Tojiro Zen Nakiri
Tojiro Zen Nakiri
The nakiri bōchō (菜切り包丁), “knife for cutting greens,” is a traditional Japanese vegetable knife. Though similar in appearance to a cleaver, it could hardly be more different—with a unique shape and balance that set it apart from other types, this handsome knife is ideal for vegetables and a must-have for anyone who loves cooking with them.
Unlike the santoku and gyuto (chef’s knife), which have narrow tips intended for cutting meat, the nakiri has a square tip and broad blade that maximize chopping power along the full length of the knife. The straighter edge ensures full contact with the cutting board, helping to cut through tough vegetable skins that a rounded edge can miss, while the rounded corner facilitates rock-chopping. Like other Japanese knives, the nakiri has a thinner blade and more acute edge than European knives, so it can effortlessly make straight cuts and doesn’t break stiff vegetable slices.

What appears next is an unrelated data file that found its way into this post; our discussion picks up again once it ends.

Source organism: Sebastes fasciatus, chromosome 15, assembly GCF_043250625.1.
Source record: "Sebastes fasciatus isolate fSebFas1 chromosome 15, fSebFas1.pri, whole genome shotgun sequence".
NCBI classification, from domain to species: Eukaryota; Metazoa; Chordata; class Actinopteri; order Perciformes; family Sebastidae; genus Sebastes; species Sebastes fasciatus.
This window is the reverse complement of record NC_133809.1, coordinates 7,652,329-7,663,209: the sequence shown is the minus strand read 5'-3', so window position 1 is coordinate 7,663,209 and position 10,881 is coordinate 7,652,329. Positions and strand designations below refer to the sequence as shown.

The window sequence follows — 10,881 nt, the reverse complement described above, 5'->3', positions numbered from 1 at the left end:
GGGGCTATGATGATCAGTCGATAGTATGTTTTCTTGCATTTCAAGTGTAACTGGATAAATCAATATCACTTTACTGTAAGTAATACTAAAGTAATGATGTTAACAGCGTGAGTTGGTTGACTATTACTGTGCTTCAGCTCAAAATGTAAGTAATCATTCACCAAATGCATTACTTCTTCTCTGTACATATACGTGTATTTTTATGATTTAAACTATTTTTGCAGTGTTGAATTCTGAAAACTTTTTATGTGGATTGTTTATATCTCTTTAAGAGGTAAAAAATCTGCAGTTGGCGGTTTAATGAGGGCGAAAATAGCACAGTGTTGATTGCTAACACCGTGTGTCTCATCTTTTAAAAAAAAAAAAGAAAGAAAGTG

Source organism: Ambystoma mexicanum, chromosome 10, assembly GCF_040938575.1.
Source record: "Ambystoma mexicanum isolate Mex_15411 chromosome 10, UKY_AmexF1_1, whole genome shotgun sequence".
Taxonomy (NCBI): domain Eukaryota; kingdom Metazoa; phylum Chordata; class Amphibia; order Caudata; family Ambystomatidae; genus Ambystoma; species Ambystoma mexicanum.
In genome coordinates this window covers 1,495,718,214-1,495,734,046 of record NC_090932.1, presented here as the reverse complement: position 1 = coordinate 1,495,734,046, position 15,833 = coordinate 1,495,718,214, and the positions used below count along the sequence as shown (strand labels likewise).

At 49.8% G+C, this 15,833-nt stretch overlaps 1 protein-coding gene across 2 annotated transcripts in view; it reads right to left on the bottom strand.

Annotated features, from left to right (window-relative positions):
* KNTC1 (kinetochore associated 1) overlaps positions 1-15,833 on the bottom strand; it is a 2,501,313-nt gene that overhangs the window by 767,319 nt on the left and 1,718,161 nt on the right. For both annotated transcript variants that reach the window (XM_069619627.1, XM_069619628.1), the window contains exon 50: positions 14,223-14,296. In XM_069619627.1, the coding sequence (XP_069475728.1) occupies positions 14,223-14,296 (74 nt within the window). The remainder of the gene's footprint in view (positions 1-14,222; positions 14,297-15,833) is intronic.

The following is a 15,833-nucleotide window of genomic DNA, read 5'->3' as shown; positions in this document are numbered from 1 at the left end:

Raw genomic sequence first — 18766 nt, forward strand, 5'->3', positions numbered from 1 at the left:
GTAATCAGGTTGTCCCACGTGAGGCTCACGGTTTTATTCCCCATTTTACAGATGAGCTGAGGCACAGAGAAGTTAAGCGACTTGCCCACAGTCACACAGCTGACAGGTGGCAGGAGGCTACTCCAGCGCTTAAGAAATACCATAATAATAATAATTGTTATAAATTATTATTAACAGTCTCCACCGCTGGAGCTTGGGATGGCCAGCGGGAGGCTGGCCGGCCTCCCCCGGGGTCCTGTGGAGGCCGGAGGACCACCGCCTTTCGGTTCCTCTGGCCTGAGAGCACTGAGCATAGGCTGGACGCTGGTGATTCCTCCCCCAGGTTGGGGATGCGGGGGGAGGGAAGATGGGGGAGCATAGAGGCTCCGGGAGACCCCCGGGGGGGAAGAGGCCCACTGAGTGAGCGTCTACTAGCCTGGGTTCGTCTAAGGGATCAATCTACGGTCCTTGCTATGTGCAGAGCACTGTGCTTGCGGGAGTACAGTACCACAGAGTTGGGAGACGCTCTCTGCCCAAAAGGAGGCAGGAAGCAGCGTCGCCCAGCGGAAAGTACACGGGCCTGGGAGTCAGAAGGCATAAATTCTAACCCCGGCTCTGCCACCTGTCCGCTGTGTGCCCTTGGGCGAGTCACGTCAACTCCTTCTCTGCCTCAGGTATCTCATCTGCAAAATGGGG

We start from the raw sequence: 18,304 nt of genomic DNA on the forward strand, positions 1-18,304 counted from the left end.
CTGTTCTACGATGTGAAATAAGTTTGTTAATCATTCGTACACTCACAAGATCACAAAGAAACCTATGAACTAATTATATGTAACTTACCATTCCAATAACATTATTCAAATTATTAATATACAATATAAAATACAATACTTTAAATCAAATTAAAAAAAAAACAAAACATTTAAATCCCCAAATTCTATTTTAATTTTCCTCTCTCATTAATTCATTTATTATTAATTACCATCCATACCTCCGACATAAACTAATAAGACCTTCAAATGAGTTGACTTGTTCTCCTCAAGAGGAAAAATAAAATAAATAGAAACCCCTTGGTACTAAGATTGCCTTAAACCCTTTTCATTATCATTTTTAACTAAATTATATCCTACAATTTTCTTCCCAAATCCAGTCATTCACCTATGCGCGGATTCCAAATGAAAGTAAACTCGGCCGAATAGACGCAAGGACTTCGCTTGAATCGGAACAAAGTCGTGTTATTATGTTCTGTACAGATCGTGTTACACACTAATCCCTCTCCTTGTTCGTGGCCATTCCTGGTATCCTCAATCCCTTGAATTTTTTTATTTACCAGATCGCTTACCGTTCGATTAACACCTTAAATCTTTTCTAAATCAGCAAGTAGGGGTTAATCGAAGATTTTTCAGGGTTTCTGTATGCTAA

The blade is made using the centuries-old san mai (“three-layer”) construction technique, in which a hardened steel core is forge welded to a jacket of softer steel for strength. Tojiro Zen and Zen Black blades are forged with a core of VG-10 cobalt alloy steel, a high-carbon stainless steel developed in Japan. Hardened to a Rockwell hardness of 60, it accommodates a long-lasting, razor-sharp edge. The core is clad in 13 chrome stainless steel, which strengthens the blade and guards against corrosion.
The handle is crafted from lightweight chestnut wood, which provides a secure grip without upsetting the knife’s balance. The wood is fire-blackened, enhancing its durability and water resistance, and secured with a ferrule (collar) of polypropylene resin. Its D-shaped shinogi profile maximizes comfort and ease of control.